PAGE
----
Sunday, Oct. 4, 2020 | 2 a.m.
Melody Rose became chancellor of the Nevada System of Higher Education last month during tough times for the group that oversees the state’s public system of colleges and universities.
The coronavirus pandemic has forced the system to cut millions from its budget, creating a challenge in educating its roughly 100,000 students. That’s a test Rose says NHSE is ready to face head-on.
“I’m an optimist and day-to-day excited to be here and keep moving us forward together,” said Rose, who was previously the president of Marylhurst University in Oregon.
Rose also previously served as the chancellor of the Oregon University System and Portland State University’s vice provost as part of a 25-year career in higher education.
Rose spoke with the Las Vegas Sun on topics including her priorities in the position, working with the state Legislature and the system’s coronavirus response.
This interview has been edited for length and clarity.
What are your priorities coming into the position?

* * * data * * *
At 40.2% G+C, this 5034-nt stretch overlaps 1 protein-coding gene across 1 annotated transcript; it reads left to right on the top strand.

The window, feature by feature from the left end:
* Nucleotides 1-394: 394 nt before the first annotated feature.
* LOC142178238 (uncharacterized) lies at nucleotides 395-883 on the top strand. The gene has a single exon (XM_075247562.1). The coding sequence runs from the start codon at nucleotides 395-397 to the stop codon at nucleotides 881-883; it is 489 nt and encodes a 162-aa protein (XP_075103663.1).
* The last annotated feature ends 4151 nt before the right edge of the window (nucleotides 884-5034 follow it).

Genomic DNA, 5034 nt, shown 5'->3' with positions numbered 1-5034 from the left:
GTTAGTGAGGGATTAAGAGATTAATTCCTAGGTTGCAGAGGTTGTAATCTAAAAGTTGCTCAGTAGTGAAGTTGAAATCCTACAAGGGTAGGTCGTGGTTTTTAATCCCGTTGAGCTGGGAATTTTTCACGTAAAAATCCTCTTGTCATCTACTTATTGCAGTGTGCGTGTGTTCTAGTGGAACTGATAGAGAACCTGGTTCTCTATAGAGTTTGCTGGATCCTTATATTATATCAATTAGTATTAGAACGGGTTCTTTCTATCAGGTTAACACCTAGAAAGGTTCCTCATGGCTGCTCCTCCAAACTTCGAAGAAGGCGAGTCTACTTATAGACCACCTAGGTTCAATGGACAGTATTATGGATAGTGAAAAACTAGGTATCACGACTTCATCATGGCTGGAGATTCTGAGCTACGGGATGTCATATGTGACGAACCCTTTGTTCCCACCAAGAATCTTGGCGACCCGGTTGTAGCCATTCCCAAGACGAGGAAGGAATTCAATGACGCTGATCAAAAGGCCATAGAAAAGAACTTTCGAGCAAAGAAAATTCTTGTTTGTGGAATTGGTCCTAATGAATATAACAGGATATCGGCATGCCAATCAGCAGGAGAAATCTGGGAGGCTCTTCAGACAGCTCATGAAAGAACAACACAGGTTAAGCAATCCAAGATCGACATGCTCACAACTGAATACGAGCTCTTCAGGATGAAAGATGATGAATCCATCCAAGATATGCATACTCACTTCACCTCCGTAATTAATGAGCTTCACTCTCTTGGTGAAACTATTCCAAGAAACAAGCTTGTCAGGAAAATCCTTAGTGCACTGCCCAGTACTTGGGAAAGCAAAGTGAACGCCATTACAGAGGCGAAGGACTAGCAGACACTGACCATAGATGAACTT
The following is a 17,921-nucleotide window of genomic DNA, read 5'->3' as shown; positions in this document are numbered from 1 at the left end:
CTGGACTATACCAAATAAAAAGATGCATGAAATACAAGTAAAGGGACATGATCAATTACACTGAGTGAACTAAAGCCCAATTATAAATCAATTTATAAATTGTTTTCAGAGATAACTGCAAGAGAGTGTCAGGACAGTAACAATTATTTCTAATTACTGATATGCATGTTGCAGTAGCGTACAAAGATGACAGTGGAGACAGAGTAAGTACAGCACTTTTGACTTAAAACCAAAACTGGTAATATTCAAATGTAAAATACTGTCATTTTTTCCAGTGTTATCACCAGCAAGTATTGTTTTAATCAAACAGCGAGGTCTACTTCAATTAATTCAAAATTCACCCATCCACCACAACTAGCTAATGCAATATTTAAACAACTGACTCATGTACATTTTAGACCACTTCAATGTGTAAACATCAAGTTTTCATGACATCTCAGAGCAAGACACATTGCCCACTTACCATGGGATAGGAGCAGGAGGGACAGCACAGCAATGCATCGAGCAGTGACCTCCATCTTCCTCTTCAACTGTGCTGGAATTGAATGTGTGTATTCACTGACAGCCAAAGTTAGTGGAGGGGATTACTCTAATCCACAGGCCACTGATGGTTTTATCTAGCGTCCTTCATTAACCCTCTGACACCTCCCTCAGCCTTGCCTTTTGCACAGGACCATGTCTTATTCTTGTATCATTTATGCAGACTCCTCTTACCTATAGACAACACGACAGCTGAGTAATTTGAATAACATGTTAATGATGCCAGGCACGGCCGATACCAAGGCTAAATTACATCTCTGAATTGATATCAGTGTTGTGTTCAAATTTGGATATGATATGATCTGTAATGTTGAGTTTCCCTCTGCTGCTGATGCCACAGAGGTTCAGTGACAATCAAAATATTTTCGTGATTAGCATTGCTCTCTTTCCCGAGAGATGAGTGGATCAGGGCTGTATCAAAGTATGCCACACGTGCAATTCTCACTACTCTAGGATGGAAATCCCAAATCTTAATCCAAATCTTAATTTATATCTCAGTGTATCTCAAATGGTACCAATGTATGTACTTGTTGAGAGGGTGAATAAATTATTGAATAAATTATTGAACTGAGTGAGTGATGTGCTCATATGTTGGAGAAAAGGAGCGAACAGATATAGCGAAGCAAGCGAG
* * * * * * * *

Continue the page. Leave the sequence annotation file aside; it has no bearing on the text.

I am really excited to be in such a diverse state, and I see a lot of potential for us as a system of higher education in at least two regards.
One is the opportunity we have with our demographics to really focus in on closing achievement gaps across student populations is really thrilling to me. As we know, our population here in Nevada is what the rest of country is going to be looking like in a decade or so, and so we have the opportunity to really focus in and close those achievement gaps between student populations and be a model for the nation. That’s an exciting proposition to me.
NSHE is uniquely positioned to assist students as well as the business community because we have community colleges and four-year institutions under the same leaders, so to speak. This allows us to create synergy, efficiency and really move students through the systems of two- to four-year institutions much more effectively than most states can accomplish. That’s good for our students and their families because it means we will lower the cost and time for a degree, and it’s good for industries. We’re going to be moving those students through degrees quickly and effectively so they can get into the job market and innovate and move our state forward.